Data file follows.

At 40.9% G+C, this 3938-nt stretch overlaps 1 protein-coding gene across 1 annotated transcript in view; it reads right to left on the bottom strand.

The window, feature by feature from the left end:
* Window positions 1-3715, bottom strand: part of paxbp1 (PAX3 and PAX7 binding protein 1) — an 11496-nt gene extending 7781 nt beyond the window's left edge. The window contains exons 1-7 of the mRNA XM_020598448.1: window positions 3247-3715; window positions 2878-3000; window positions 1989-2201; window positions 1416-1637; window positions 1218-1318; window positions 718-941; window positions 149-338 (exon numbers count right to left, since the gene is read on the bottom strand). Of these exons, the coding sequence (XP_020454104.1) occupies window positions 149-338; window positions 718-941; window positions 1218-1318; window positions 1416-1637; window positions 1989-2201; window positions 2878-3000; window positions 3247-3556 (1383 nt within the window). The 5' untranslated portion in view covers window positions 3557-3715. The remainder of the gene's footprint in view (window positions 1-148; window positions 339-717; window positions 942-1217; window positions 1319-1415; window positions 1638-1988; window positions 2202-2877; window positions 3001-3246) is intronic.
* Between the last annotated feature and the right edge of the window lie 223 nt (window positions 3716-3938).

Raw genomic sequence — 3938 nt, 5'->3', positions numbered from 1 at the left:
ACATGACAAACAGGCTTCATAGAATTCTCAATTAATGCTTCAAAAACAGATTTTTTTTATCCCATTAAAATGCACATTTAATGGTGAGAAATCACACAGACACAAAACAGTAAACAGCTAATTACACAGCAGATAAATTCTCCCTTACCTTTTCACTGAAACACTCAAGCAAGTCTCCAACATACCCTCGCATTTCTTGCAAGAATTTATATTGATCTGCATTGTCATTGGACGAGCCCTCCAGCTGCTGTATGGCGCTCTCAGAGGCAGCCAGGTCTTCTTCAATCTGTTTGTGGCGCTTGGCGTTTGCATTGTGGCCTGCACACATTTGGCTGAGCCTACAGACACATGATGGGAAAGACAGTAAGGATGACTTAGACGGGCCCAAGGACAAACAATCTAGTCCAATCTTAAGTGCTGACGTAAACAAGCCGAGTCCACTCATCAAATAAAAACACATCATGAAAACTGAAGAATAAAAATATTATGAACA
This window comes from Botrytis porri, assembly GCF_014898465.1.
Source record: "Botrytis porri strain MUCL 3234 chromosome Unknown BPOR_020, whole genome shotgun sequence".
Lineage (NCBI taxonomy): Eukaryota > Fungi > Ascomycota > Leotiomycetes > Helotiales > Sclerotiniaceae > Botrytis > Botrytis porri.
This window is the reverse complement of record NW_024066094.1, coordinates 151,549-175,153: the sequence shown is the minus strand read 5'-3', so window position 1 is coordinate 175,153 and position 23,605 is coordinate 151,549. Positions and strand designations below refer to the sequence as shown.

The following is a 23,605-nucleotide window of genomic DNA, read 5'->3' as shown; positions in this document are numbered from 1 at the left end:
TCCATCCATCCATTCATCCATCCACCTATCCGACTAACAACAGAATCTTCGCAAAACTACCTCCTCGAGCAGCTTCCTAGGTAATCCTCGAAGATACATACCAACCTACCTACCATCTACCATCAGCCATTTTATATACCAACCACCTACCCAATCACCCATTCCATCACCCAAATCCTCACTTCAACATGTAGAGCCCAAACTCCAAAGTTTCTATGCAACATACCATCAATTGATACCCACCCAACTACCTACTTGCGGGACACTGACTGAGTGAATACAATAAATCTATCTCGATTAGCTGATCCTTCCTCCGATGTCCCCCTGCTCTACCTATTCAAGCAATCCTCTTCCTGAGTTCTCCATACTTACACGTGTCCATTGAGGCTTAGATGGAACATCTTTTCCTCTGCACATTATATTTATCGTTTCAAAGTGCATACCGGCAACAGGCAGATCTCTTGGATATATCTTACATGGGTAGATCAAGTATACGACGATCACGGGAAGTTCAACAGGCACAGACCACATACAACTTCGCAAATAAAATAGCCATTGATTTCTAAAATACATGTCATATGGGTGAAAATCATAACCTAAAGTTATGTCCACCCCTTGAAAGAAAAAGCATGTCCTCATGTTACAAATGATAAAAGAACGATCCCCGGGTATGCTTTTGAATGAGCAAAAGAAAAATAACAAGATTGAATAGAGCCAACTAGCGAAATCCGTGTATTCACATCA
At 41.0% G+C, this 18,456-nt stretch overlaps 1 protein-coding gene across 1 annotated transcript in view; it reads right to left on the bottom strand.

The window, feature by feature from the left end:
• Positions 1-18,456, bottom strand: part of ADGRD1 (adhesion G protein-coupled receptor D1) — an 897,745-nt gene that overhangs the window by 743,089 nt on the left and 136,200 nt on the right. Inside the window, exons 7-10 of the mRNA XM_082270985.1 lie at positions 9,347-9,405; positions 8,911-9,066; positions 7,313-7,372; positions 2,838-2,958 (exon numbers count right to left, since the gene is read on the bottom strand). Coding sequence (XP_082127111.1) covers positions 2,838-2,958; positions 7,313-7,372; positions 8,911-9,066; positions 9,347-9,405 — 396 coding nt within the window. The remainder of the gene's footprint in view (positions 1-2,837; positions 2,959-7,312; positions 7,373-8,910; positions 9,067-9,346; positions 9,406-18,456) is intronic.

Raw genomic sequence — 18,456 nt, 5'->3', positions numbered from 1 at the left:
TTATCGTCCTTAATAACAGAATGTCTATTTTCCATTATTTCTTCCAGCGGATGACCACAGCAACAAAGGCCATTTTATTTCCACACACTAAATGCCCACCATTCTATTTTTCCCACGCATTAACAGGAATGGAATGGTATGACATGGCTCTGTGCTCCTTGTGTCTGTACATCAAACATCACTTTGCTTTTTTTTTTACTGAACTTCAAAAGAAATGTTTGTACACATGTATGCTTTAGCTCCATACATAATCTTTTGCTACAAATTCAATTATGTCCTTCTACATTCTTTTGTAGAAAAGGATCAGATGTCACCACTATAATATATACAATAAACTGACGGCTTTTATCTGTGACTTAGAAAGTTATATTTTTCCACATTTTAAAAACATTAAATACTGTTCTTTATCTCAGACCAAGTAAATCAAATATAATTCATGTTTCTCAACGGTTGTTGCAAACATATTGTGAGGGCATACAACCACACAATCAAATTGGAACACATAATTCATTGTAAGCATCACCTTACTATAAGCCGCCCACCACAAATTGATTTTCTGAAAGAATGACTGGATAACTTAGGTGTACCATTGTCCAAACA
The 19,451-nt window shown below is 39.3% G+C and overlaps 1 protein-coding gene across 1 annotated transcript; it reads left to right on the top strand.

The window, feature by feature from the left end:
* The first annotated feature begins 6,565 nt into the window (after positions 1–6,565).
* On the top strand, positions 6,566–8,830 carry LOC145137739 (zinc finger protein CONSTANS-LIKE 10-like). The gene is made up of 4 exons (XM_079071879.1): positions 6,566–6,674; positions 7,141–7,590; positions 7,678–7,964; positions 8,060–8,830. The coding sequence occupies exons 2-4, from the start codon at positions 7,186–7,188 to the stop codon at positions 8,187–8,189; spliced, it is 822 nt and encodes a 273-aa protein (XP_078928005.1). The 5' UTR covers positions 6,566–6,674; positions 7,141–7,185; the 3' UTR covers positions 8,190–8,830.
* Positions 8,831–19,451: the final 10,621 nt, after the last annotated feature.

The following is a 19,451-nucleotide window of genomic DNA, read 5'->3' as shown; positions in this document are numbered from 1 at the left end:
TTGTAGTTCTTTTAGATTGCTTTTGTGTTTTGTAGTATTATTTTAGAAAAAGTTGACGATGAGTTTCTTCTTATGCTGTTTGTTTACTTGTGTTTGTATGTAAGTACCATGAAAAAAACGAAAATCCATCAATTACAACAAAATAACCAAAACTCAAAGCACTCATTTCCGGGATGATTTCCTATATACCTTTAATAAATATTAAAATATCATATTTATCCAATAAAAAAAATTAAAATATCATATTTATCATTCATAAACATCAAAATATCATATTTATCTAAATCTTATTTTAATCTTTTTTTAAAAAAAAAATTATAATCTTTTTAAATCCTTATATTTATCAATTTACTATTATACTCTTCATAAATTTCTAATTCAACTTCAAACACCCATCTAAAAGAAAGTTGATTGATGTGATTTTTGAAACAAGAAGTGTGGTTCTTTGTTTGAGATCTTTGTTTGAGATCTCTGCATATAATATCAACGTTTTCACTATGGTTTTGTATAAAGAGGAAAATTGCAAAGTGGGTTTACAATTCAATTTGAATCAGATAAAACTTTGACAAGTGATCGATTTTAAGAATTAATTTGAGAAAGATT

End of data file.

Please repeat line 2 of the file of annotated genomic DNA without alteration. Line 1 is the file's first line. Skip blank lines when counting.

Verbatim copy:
The window, feature by feature from the left end: